Cooper and Forest Governor

Roy Cooper, left, via Wikimedia Commons. Dan Forest, right, via Wikimedia Commons

The 2020 North Carolina gubernatorial race pits incumbent Democrat Roy Cooper against challenging Republican Dan Forest, the state’s current lieutenant governor. Cooper and Forest have a frosty relationship given major disagreements over issues like the state’s COVID-19 response and reopening schools. Here’s a quick cheat sheet of their stances on some issues most important to college-aged students:


Cooper:  Spearheaded the state’s COVID-19 response, issued a mask-wearing mandate in June and enforced a stay-at-home order beginning in March and ending in late May. Cooper consistently updated his constituents with information in regular press conferences with Secretary of the North Carolina Department of Health and Human Services Mandy Cohen.

Forest:  Sparred with multiple aspects of Cooper’s COVID-19 response strategies. If elected governor, Forest said he will repeal any mask mandate, saying “I don’t think there’s any science that backs [mask mandates] up.” In mid-August, Forest dropped a lawsuit against Cooper over Cooper’s authority to create COVID-19 executive orders. 

He also wanted to fully reopen schools. A member of the state Board of Education, Forest attempted to pass a motion in October that would fully reopen all K-12 schools, but the board ruled it out of order

House Bill 2/Sexual Assault

Cooper: As attorney general, Cooper refused to defend the state in lawsuits over House Bill 2 (HB2), calling it unconstitutional. The bill, which was seen as discriminatory towards transgender individuals, required individuals to use the bathroom that coincides with the sex listed on their birth certificate. The law was repealed when Cooper became governor.

Cooper also signed Senate Bill 199, which gave North Carolinians the right to revoke consent after consenting to sex, and it instituted a mandatory reporting requirement for people 18 or older who have knowledge of sexual assaults or other abuses of juveniles. The bill also expanded the statute of limitations for misdemeanor child abuse charges. 

Cooper signed the Survivor Act into law in September of 2019 which provided $6 million dollars to test sexual assault kits. The act also requires law enforcement to submit a kit for testing within 45 days of its collection.

Forest: Opposed the repeal of HB2, saying “We are yielding the moral high ground” by giving into pressure to repeal the law.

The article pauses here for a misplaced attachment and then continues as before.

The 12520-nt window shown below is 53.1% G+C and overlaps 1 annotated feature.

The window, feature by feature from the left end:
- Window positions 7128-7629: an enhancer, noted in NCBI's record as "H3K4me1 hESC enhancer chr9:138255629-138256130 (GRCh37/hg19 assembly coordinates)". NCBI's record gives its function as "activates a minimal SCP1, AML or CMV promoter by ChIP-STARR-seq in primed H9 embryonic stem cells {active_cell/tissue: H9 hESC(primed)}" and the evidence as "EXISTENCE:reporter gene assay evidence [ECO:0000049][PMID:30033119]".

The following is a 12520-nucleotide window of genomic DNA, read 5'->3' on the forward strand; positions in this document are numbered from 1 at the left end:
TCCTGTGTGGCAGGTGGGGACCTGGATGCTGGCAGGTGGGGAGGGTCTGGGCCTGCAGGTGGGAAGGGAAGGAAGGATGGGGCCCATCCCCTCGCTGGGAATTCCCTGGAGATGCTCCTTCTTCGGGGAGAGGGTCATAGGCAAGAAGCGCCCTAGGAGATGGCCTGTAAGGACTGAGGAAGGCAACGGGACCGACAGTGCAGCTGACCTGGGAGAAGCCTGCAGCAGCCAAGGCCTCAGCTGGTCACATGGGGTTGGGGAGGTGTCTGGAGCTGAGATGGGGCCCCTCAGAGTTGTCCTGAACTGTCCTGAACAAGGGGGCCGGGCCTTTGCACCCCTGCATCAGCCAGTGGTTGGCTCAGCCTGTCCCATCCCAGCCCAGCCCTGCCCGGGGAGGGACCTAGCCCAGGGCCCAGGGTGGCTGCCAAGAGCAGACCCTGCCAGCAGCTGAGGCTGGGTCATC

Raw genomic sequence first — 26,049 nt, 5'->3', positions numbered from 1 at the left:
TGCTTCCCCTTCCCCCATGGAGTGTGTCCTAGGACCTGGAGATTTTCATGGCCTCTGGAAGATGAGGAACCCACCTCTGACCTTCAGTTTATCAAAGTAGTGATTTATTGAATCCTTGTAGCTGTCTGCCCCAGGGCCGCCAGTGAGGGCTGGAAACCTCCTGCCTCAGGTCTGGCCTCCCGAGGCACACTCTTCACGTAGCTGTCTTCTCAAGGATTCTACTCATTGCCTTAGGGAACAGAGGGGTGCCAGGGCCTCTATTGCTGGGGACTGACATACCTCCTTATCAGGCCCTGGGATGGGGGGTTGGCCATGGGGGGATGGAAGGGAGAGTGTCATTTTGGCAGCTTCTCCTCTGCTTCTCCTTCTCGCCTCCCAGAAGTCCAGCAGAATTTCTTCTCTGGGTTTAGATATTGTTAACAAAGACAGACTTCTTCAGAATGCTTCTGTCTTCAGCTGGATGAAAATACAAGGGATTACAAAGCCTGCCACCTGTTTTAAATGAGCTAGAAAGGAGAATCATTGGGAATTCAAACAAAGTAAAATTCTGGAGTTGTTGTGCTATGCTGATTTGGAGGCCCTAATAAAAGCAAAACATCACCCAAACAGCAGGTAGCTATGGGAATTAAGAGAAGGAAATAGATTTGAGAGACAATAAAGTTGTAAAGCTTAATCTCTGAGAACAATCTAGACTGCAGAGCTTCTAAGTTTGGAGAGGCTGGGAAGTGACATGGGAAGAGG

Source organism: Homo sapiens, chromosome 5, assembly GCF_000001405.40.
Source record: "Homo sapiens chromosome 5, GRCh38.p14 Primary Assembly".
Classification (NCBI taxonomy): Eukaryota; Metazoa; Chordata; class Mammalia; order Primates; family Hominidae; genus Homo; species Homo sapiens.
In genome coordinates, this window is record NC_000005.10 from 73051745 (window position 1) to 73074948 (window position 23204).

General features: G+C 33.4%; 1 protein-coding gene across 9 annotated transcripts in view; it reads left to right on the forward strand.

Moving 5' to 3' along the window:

According to his campaign website, Forest wants to “clear the rape kit backlog.”

Climate Change

Cooper: His Climate Change Interagency Council created four plans in 2019, all relating to the environment. The Clean Energy plan is aimed at reducing greenhouse gas emissions and finding ways to “accelerate clean energy innovation.” The Zero Emission Vehicle (ZEV) plan set a goal of 80,000 registered zero emission vehicles in the state by 2025. The Motor Fleet ZEV plan found that over 500 state vehicles could be made efficient, which could save North Carolina $3.8 million.

Forest: Is the chair of the North Carolina Energy Policy Council. Forest wants to encourage innovation to lower the costs of natural gas recovery, as well as alternative and renewable energies. 

Health Care

Cooper: Helped write and pass the Children’s Health Insurance Program, which helps families that cannot afford health care and do not qualify for Medicaid receive insurance for their children. Cooper is also for expanding Medicaid, and enacted an Opioid Action Plan to combat addiction. Cooper was against a small business health act that passed in 2019, due to concerns about some people not getting the amount of coverage they should for preexisting conditions.

Forest: Supported the Small Business Health Care Act, and he is against the Affordable Care Act. Forest backed the Trump health care plan, which he says expands affordable insurance options, reduces the cost of prescription drugs and protects patients with preexisting conditions. 

Racial Equality

Cooper: Created a Task Force for Racial Equity in Criminal Justice, which recommended law enforcement agencies have policies emphasizing the duty of officers to intervene and report cases of excessive force. The task force also recommended neck holds be prohibited, and that the North Carolina Supreme Court assess its levying of fines and fees on defendants. Another major recommendation was racial equity training for court personnel in the Administrative Office of the Courts.

Forest: Does not believe “that the vast majority of Americans think we have a systemic racism problem.” During North Carolina protests and in the wake of the death of George Floyd, Forest released a statement aimed at rioters, saying in part, “Our state does not support police brutality or support rioting, looting and burning of property of those who had nothing to do with that brutality… Both are wrong.”

Multimedia Managing Editor

I'm Jaylan Harrington, the Multimedia Managing Editor at Technician. I'm in the NC State Class of 2022 majoring in Communication. I have been at Technician since Fall of 2018.